TRAVIS COUNTY, Texas (KXAN) — If you are heading to cast your vote in the runoff elections Tuesday, you will notice personal protective equipment, hand sanitizer and social distancing policies in place. It’s all meant to keep voters, and election staff, safe during the pandemic.

Travis County Clerk Dana DeBeauvoir is expecting a big turnout for Tuesday’s election after 81,522 people cast their ballots during the early voting period. There were also 16,441 mail in votes for a total of 97,963 total votes, which is 11.8% turnout.

“I am thinking we have a very motivated electorate and they are going to come out and vote,” DeBeauvoir said.

A look back to 2016 shows 8,605 voted in the early period, which was 1.25% turnout. Turnout, so far, has been 11 times higher than four years ago.

“I think we will probably see another 81,000 in-person on election day, that puts us very close to a 20% turnout,” DeBeauvoir said.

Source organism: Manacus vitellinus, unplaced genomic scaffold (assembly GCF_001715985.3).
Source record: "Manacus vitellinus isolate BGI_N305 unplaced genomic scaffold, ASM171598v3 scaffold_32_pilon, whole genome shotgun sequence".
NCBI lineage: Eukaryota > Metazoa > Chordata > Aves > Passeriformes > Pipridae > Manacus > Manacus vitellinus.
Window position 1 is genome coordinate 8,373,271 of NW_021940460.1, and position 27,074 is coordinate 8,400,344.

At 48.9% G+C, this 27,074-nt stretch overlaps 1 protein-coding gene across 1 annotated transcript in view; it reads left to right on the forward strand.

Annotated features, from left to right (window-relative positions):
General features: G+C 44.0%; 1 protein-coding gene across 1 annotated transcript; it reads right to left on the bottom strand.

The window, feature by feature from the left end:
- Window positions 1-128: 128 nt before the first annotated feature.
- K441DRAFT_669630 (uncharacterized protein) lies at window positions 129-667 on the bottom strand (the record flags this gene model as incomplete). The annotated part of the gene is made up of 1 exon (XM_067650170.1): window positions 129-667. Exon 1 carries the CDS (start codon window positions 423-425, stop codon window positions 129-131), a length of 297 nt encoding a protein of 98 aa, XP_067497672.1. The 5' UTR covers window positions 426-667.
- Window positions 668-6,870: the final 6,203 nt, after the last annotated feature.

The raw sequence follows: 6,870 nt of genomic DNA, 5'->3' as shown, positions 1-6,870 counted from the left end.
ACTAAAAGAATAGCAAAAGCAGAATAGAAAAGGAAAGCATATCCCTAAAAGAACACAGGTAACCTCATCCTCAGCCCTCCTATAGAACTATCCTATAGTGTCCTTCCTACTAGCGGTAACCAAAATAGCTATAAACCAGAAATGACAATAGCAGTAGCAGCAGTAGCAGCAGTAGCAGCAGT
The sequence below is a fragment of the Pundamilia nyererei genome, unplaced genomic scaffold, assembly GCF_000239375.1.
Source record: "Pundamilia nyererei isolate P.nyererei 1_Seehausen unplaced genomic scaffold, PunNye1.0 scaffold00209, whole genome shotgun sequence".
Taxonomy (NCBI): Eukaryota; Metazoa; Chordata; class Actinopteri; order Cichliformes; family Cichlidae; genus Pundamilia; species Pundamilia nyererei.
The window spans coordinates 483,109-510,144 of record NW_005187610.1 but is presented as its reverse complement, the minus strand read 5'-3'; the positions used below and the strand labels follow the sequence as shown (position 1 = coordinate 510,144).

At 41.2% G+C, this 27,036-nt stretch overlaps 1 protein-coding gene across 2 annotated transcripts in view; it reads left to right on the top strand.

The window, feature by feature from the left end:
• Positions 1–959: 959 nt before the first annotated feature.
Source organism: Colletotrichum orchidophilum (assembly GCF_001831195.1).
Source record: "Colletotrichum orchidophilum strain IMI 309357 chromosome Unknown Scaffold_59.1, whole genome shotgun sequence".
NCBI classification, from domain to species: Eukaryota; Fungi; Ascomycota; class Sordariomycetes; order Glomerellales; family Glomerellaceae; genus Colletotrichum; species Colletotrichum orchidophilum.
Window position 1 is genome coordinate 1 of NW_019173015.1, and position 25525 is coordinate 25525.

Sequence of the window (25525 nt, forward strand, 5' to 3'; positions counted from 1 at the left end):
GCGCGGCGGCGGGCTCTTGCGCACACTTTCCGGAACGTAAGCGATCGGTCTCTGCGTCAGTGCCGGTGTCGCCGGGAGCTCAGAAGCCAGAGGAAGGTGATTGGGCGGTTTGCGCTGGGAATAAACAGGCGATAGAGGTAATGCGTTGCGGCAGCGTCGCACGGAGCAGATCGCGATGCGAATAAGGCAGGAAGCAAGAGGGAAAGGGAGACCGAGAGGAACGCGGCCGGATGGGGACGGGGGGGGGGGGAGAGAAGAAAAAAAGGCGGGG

Preparing for the election during COVID-19 hasn’t been easy though, and it also hasn’t been cheap. Travis County spent $1 million for COVID-19 response and materials.

“That is all the cleaning products, the extra high speed scanner so we can handle all the by mail, PPE for the voters and the election workers in the polling place,” DeBeauvoir said.

The other concern has been staffing the 100 polling locations. Recently, 15 election workers quit before Tuesday’s election, but DeBeauvoir says they have a plan in place.

“So what we have done is we have put in place a whole cadre of extra folks in case we do have the same problem as we did in the last primary where we had a bunch of people no show in the morning we will be able to quickly respond to it,” DeBeauvoir said.

Once this election ends, there won’t be any time to relax as all eyes will be on November.

What can we expect in November?

“I don’t know, but we are going to try to plan for whatever it looks like what that future will be so we can protect voters,” DeBeauvoir said.

DeBeauvoir says she is also worried about where people will vote in November. She says if students are in school, they will lose all of those polling locations and will have to find other places to move to.